A broken home can disrupt and confuse a child's world. This is true from infancy through the teen years. No one wants to lose the secure feeling that a family provides. Children experience a wide array emotions to try to navigate. Parents have to provide as much stability as possible and involve other responsible role models to provide support for their child. It is important that the child knows that he is still safe, loved and cherished.
Exhibit Physical Challenges
An infant or small child can sense conflict within the family if a parent's mood changes Babies respond to changes physically. Eating or sleep patterns could be altered. The baby may seem anxious and demonstrate this nervousness by spitting up or experiencing bowel complications. A toddler can regress if he has previously been potty trained and resort to baby behaviors, like needing to be spoon fed.
Frustration with a broken family unit can manifest through open aggression by hitting, throwing tantrums and other outward expressions of pain. The younger child is not able to express emotions verbally and does not understand the negative feelings he's experiencing, suggests Lesia Oesterreich, M.S., of the National Network for Child Care website. It is important that the parent help the child vocalize these emotions and make him aware that these are valid feelings. Redirect this frustration and aggression by giving your child the words to communicate his pain.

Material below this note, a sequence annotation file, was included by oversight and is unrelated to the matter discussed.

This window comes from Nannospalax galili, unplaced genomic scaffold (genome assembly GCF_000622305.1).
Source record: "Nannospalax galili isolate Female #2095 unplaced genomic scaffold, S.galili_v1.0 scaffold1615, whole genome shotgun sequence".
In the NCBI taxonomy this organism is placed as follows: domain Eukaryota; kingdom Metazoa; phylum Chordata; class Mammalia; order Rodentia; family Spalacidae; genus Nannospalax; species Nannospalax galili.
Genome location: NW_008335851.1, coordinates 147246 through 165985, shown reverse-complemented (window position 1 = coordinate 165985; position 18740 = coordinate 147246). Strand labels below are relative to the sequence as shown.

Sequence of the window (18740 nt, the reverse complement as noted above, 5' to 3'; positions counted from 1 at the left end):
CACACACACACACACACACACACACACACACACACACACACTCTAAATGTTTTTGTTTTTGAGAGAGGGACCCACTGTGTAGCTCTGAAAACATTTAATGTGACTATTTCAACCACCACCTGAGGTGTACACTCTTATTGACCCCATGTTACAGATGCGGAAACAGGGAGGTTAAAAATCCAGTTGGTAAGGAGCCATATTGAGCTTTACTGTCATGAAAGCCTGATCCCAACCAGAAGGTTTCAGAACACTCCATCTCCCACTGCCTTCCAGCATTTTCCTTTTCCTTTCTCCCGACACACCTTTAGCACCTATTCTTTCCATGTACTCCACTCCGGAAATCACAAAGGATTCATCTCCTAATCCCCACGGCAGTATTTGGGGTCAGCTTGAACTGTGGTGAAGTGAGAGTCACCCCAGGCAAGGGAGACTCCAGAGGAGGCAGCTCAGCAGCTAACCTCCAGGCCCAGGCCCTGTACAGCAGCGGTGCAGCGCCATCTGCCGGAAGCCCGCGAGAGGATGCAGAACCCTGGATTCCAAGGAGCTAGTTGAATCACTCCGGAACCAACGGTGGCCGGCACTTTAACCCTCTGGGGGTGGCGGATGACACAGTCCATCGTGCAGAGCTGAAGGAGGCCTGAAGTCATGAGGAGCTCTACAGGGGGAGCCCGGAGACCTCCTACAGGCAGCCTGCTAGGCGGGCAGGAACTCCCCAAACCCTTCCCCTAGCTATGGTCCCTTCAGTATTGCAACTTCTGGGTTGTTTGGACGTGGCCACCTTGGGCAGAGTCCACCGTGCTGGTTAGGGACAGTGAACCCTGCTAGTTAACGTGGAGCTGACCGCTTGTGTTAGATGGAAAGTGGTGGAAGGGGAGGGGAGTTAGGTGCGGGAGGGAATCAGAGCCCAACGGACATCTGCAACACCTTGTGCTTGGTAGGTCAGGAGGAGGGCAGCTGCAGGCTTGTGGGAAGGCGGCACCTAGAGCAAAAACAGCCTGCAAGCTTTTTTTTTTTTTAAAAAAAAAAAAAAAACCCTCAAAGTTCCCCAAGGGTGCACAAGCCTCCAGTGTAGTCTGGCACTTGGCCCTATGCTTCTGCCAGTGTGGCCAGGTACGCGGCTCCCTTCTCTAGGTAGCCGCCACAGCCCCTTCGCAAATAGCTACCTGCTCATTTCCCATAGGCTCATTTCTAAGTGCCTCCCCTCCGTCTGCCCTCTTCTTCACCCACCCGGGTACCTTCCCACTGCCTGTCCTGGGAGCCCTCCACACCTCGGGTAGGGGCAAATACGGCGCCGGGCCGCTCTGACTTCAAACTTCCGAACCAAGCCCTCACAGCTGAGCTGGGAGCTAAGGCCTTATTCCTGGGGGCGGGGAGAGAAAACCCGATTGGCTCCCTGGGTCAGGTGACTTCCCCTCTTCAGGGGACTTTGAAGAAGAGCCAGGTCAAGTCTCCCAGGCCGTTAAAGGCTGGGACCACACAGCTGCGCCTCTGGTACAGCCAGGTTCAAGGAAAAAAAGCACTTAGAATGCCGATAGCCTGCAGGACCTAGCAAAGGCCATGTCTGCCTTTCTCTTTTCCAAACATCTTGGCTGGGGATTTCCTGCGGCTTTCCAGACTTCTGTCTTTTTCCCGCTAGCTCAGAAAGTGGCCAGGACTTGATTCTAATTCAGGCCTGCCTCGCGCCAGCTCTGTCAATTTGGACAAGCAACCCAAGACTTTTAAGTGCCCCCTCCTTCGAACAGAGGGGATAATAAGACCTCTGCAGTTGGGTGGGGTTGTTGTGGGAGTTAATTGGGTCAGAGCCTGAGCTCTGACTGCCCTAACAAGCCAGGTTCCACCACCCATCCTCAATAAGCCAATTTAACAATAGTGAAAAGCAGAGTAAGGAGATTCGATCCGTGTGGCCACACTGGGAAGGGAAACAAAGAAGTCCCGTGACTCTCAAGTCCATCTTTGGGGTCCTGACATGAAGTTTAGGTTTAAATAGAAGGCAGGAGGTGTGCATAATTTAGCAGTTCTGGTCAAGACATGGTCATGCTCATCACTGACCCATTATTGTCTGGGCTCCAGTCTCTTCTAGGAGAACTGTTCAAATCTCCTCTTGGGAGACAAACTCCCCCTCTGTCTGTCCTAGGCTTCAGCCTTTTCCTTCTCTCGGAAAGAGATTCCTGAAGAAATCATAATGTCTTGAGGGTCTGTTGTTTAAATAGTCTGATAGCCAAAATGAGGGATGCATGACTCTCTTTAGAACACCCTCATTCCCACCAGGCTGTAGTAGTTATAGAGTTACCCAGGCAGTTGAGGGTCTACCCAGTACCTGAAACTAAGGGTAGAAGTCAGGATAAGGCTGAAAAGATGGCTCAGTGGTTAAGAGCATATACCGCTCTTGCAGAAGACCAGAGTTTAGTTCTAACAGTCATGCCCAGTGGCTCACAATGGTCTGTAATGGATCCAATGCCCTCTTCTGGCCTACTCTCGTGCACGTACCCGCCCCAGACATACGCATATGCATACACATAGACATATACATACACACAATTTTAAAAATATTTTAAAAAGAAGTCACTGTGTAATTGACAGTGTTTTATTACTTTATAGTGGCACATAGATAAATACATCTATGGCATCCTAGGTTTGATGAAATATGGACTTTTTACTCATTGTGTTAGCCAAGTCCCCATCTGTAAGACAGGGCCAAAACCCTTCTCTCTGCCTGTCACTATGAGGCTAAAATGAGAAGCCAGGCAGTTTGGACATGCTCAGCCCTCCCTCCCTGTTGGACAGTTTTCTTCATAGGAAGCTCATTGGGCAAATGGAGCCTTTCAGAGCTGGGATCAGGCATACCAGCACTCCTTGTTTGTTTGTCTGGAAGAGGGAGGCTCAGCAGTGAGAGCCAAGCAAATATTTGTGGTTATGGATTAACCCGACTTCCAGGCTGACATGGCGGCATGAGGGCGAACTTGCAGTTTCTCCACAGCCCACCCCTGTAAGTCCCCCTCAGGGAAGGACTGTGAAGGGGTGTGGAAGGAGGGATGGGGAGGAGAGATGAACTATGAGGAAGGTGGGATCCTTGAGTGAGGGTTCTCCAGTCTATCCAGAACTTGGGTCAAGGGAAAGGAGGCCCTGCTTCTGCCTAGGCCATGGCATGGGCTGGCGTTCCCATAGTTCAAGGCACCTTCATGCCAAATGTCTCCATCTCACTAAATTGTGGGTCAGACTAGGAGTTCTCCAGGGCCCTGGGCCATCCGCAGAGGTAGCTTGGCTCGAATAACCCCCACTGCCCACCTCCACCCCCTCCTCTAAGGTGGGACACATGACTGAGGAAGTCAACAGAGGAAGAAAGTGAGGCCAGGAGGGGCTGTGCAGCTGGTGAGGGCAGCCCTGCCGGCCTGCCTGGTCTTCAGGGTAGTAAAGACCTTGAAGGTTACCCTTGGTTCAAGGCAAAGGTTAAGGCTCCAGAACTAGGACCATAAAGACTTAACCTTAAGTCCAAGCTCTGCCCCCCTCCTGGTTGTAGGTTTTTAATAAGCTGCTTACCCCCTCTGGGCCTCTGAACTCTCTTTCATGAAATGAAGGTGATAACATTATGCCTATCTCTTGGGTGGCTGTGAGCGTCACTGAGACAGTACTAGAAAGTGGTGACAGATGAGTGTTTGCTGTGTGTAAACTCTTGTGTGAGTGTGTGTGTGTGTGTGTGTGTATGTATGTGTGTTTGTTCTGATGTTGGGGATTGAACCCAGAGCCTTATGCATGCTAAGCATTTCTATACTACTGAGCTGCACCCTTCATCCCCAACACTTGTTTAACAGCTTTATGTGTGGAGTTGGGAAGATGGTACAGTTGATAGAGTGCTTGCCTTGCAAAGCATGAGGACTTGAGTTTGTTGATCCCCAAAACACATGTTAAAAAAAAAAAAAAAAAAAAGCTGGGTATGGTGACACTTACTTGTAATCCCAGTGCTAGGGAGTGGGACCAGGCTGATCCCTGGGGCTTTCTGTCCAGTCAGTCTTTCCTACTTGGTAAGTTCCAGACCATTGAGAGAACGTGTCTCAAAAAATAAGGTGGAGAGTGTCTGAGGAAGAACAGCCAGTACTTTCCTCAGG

An elementary-aged child or even a teenager may feel guilty for causing the broken home environment. He may feel that his behavior drove the other parent away and might strive to improve his behavior in hopes of the parent returning. Reassure your child that he's not the cause and will be continue to be loved by both parents. He should know that just because his parents' relationship has changed, it does not alter the way either parent feels toward him. Comfort your child at any age to dispel these feelings of guilt, so they are not internalized, causing greater harm.
Your child may feel embarrassed that his family is not intact and withdraw from normal activities. He could put on a brave front, pretending that everything is okay even when hurting. Maintain established routines at your home to make everything feel as normal as possible, suggests Michelle New, Ph.D. of the Kids Health website. Encourage your child to have close contact with family and friends to encourage him at this time, so he knows he's not alone.
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